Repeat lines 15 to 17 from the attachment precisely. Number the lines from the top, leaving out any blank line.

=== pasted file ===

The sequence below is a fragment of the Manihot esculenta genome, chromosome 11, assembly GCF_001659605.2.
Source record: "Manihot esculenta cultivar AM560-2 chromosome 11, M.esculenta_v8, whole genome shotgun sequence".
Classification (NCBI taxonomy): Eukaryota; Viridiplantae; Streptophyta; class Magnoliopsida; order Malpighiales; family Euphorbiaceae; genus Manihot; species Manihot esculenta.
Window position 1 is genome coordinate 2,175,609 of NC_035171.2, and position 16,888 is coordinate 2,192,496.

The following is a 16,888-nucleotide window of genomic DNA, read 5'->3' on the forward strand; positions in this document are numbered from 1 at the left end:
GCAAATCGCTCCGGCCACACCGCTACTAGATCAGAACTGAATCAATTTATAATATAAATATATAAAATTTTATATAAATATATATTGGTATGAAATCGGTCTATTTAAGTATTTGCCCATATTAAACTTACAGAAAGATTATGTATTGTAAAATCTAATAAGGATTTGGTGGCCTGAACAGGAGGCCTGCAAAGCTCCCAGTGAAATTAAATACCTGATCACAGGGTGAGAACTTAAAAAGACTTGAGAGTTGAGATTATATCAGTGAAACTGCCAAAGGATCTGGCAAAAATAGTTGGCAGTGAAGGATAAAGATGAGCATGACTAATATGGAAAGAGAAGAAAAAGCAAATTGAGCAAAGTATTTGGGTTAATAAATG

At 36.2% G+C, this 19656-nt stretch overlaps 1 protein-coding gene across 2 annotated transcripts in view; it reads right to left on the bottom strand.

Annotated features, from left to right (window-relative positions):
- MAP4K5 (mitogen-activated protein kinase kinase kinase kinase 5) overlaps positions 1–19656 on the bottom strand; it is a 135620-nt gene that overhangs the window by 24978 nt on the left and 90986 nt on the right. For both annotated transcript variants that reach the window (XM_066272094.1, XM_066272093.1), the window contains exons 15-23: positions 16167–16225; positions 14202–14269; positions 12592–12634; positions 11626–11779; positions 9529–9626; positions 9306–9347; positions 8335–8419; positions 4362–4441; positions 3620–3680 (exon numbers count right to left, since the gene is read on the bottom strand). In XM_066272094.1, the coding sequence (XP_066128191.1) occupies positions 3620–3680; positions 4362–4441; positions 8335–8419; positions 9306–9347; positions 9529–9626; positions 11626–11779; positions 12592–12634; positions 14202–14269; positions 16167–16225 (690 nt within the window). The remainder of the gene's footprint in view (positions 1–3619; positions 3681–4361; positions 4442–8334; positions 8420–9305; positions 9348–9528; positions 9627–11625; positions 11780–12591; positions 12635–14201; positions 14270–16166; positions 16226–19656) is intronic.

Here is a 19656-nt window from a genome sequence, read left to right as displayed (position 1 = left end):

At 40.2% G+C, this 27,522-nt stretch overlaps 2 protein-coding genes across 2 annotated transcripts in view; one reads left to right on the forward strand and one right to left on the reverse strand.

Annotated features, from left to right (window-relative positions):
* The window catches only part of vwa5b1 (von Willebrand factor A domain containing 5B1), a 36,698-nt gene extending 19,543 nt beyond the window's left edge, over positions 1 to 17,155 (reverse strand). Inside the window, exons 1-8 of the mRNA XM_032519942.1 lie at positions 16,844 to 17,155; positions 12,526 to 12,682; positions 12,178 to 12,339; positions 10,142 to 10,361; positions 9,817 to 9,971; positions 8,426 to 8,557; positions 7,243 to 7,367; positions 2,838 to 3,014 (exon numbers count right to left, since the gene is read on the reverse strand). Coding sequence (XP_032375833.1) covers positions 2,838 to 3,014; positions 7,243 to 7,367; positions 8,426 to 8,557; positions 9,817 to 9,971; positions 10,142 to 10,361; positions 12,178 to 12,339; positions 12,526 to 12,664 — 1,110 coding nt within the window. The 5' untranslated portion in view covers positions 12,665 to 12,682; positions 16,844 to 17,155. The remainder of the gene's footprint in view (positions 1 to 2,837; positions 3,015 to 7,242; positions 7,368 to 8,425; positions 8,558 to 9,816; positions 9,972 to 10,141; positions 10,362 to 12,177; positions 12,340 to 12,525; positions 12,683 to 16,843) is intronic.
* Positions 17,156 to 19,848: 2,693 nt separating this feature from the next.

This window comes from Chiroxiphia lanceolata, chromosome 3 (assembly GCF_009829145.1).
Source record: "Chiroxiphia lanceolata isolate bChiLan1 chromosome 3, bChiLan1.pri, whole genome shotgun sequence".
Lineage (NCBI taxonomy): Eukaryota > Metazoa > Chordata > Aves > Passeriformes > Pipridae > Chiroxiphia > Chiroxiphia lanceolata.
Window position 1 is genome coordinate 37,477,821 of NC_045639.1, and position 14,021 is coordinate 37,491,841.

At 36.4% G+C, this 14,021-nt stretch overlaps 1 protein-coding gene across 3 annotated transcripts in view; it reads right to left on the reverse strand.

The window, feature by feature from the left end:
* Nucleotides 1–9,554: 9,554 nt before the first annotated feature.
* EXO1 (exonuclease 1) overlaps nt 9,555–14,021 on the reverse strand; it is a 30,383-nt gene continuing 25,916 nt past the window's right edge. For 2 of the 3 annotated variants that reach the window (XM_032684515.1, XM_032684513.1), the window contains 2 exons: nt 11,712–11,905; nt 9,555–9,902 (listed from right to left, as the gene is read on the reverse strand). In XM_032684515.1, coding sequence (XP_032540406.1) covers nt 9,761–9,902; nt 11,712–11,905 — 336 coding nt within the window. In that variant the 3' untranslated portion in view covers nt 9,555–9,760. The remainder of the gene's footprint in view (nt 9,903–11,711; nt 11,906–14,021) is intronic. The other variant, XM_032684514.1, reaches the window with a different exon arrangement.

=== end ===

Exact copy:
This window comes from Chiroxiphia lanceolata, chromosome 3 (assembly GCF_009829145.1).
Source record: "Chiroxiphia lanceolata isolate bChiLan1 chromosome 3, bChiLan1.pri, whole genome shotgun sequence".
Lineage (NCBI taxonomy): Eukaryota > Metazoa > Chordata > Aves > Passeriformes > Pipridae > Chiroxiphia > Chiroxiphia lanceolata.